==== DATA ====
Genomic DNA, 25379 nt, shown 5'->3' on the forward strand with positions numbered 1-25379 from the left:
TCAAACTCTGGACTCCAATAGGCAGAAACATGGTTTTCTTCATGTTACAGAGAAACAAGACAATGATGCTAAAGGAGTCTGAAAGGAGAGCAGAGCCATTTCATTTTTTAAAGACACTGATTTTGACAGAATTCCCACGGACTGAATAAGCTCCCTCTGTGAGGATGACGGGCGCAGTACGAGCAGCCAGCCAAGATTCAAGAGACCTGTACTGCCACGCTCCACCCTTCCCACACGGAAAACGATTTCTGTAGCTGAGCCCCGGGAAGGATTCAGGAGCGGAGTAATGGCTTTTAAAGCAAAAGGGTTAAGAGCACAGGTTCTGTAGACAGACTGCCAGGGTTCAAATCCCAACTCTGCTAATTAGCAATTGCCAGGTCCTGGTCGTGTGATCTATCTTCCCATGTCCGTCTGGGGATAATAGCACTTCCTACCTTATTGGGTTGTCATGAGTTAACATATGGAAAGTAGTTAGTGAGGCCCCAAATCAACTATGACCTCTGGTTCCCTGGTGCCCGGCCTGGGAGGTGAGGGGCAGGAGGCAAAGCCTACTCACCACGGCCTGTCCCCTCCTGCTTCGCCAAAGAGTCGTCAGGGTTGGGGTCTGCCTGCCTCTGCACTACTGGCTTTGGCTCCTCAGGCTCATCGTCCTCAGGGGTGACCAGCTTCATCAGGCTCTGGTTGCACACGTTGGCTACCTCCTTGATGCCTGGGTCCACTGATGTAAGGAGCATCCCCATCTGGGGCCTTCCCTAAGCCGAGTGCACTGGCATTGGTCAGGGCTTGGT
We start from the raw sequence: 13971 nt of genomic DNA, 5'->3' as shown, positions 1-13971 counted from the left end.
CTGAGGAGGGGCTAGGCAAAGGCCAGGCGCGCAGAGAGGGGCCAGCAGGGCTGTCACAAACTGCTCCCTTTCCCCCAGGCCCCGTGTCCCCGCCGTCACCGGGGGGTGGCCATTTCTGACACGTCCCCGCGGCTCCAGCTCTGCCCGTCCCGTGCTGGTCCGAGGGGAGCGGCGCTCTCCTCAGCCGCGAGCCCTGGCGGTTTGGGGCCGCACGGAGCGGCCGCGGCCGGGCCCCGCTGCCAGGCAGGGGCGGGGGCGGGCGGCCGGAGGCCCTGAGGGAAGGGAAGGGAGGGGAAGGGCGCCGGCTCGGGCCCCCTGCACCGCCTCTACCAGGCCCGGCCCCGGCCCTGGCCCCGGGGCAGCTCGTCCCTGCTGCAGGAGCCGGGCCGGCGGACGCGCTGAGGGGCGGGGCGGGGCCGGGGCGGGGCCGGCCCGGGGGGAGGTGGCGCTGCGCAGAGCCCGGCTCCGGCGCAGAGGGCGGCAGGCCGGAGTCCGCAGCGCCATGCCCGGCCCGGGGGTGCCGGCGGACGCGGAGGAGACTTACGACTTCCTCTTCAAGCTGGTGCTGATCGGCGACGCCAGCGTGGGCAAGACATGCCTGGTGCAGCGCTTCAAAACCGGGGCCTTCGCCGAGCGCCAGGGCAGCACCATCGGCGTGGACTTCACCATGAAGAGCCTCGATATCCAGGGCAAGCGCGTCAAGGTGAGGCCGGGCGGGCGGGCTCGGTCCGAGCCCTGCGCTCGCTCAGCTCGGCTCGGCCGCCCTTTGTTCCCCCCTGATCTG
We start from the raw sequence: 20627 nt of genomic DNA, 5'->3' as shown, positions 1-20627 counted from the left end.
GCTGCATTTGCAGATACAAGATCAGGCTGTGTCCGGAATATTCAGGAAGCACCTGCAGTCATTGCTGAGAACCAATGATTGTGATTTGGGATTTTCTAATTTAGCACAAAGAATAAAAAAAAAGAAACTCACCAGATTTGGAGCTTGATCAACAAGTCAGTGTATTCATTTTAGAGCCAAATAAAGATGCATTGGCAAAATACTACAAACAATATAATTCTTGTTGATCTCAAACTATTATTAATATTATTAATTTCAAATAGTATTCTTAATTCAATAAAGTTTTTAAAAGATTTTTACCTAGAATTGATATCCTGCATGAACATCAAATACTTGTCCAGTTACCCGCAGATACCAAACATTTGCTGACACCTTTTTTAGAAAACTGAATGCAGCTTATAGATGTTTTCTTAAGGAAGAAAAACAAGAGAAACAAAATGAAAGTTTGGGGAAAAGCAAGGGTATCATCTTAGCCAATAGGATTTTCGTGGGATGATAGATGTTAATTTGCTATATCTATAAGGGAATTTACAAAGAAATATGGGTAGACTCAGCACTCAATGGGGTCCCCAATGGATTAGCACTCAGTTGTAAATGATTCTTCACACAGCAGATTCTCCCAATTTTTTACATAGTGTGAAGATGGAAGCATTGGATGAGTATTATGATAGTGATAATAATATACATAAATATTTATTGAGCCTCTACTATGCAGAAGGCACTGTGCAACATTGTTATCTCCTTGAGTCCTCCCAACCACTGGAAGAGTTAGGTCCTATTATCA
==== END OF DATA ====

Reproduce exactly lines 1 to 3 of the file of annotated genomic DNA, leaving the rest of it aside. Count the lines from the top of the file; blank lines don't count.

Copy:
Genomic DNA, 25379 nt, shown 5'->3' on the forward strand with positions numbered 1-25379 from the left:
TCAAACTCTGGACTCCAATAGGCAGAAACATGGTTTTCTTCATGTTACAGAGAAACAAGACAATGATGCTAAAGGAGTCTGAAAGGAGAGCAGAGCCATTTCATTTTTTAAAGACACTGATTTTGACAGAATTCCCACGGACTGAATAAGCTCCCTCTGTGAGGATGACGGGCGCAGTACGAGCAGCCAGCCAAGATTCAAGAGACCTGTACTGCCACGCTCCACCCTTCCCACACGGAAAACGATTTCTGTAGCTGAGCCCCGGGAAGGATTCAGGAGCGGAGTAATGGCTTTTAAAGCAAAAGGGTTAAGAGCACAGGTTCTGTAGACAGACTGCCAGGGTTCAAATCCCAACTCTGCTAATTAGCAATTGCCAGGTCCTGGTCGTGTGATCTATCTTCCCATGTCCGTCTGGGGATAATAGCACTTCCTACCTTATTGGGTTGTCATGAGTTAACATATGGAAAGTAGTTAGTGAGGCCCCAAATCAACTATGACCTCTGGTTCCCTGGTGCCCGGCCTGGGAGGTGAGGGGCAGGAGGCAAAGCCTACTCACCACGGCCTGTCCCCTCCTGCTTCGCCAAAGAGTCGTCAGGGTTGGGGTCTGCCTGCCTCTGCACTACTGGCTTTGGCTCCTCAGGCTCATCGTCCTCAGGGGTGACCAGCTTCATCAGGCTCTGGTTGCACACGTTGGCTACCTCCTTGATGCCTGGGTCCACTGATGTAAGGAGCATCCCCATCTGGGGCCTTCCCTAAGCCGAGTGCACTGGCATTGGTCAGGGCTTGGT
We start from the raw sequence: 13971 nt of genomic DNA, 5'->3' as shown, positions 1-13971 counted from the left end.